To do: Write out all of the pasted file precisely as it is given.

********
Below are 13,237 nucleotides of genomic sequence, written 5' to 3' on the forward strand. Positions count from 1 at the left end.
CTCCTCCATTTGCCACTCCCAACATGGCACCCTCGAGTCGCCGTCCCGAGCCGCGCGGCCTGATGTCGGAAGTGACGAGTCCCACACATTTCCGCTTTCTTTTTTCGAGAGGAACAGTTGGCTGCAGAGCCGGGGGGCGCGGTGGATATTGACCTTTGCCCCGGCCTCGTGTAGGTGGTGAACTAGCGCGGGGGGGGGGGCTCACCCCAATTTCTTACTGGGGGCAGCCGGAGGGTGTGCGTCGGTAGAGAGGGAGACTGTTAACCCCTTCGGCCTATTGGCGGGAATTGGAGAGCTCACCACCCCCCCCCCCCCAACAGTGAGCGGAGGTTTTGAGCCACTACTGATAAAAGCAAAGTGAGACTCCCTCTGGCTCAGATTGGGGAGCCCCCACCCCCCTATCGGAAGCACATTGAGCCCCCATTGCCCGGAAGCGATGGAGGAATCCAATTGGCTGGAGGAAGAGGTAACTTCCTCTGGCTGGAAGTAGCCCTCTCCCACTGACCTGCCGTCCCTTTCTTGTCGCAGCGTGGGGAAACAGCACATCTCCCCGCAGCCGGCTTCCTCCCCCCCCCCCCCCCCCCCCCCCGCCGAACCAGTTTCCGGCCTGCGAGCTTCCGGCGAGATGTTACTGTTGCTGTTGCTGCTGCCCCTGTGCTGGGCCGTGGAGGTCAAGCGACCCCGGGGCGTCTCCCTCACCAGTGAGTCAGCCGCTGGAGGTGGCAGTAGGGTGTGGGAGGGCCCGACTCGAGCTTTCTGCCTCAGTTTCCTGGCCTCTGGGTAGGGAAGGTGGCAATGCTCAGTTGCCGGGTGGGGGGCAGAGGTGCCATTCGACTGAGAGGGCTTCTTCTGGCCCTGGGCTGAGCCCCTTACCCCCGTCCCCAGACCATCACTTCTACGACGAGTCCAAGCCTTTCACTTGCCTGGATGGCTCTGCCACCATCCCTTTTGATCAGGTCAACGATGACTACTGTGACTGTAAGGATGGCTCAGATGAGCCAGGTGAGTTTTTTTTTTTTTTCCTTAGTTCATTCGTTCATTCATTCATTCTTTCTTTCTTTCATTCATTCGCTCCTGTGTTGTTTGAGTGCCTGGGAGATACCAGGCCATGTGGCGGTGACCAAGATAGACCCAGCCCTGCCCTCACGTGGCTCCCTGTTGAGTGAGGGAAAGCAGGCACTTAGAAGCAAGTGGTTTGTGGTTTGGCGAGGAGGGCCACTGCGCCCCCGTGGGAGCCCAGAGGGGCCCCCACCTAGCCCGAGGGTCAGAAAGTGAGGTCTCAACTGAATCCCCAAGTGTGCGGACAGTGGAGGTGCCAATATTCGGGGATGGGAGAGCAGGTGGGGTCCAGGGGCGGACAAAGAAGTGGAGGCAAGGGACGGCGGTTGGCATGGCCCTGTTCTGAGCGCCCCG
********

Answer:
Below are 13,237 nucleotides of genomic sequence, written 5' to 3' on the forward strand. Positions count from 1 at the left end.
CTCCTCCATTTGCCACTCCCAACATGGCACCCTCGAGTCGCCGTCCCGAGCCGCGCGGCCTGATGTCGGAAGTGACGAGTCCCACACATTTCCGCTTTCTTTTTTCGAGAGGAACAGTTGGCTGCAGAGCCGGGGGGCGCGGTGGATATTGACCTTTGCCCCGGCCTCGTGTAGGTGGTGAACTAGCGCGGGGGGGGGGGCTCACCCCAATTTCTTACTGGGGGCAGCCGGAGGGTGTGCGTCGGTAGAGAGGGAGACTGTTAACCCCTTCGGCCTATTGGCGGGAATTGGAGAGCTCACCACCCCCCCCCCCCCAACAGTGAGCGGAGGTTTTGAGCCACTACTGATAAAAGCAAAGTGAGACTCCCTCTGGCTCAGATTGGGGAGCCCCCACCCCCCTATCGGAAGCACATTGAGCCCCCATTGCCCGGAAGCGATGGAGGAATCCAATTGGCTGGAGGAAGAGGTAACTTCCTCTGGCTGGAAGTAGCCCTCTCCCACTGACCTGCCGTCCCTTTCTTGTCGCAGCGTGGGGAAACAGCACATCTCCCCGCAGCCGGCTTCCTCCCCCCCCCCCCCCCCCCCCCCCGCCGAACCAGTTTCCGGCCTGCGAGCTTCCGGCGAGATGTTACTGTTGCTGTTGCTGCTGCCCCTGTGCTGGGCCGTGGAGGTCAAGCGACCCCGGGGCGTCTCCCTCACCAGTGAGTCAGCCGCTGGAGGTGGCAGTAGGGTGTGGGAGGGCCCGACTCGAGCTTTCTGCCTCAGTTTCCTGGCCTCTGGGTAGGGAAGGTGGCAATGCTCAGTTGCCGGGTGGGGGGCAGAGGTGCCATTCGACTGAGAGGGCTTCTTCTGGCCCTGGGCTGAGCCCCTTACCCCCGTCCCCAGACCATCACTTCTACGACGAGTCCAAGCCTTTCACTTGCCTGGATGGCTCTGCCACCATCCCTTTTGATCAGGTCAACGATGACTACTGTGACTGTAAGGATGGCTCAGATGAGCCAGGTGAGTTTTTTTTTTTTTTCCTTAGTTCATTCGTTCATTCATTCATTCTTTCTTTCTTTCATTCATTCGCTCCTGTGTTGTTTGAGTGCCTGGGAGATACCAGGCCATGTGGCGGTGACCAAGATAGACCCAGCCCTGCCCTCACGTGGCTCCCTGTTGAGTGAGGGAAAGCAGGCACTTAGAAGCAAGTGGTTTGTGGTTTGGCGAGGAGGGCCACTGCGCCCCCGTGGGAGCCCAGAGGGGCCCCCACCTAGCCCGAGGGTCAGAAAGTGAGGTCTCAACTGAATCCCCAAGTGTGCGGACAGTGGAGGTGCCAATATTCGGGGATGGGAGAGCAGGTGGGGTCCAGGGGCGGACAAAGAAGTGGAGGCAAGGGACGGCGGTTGGCATGGCCCTGTTCTGAGCGCCCCG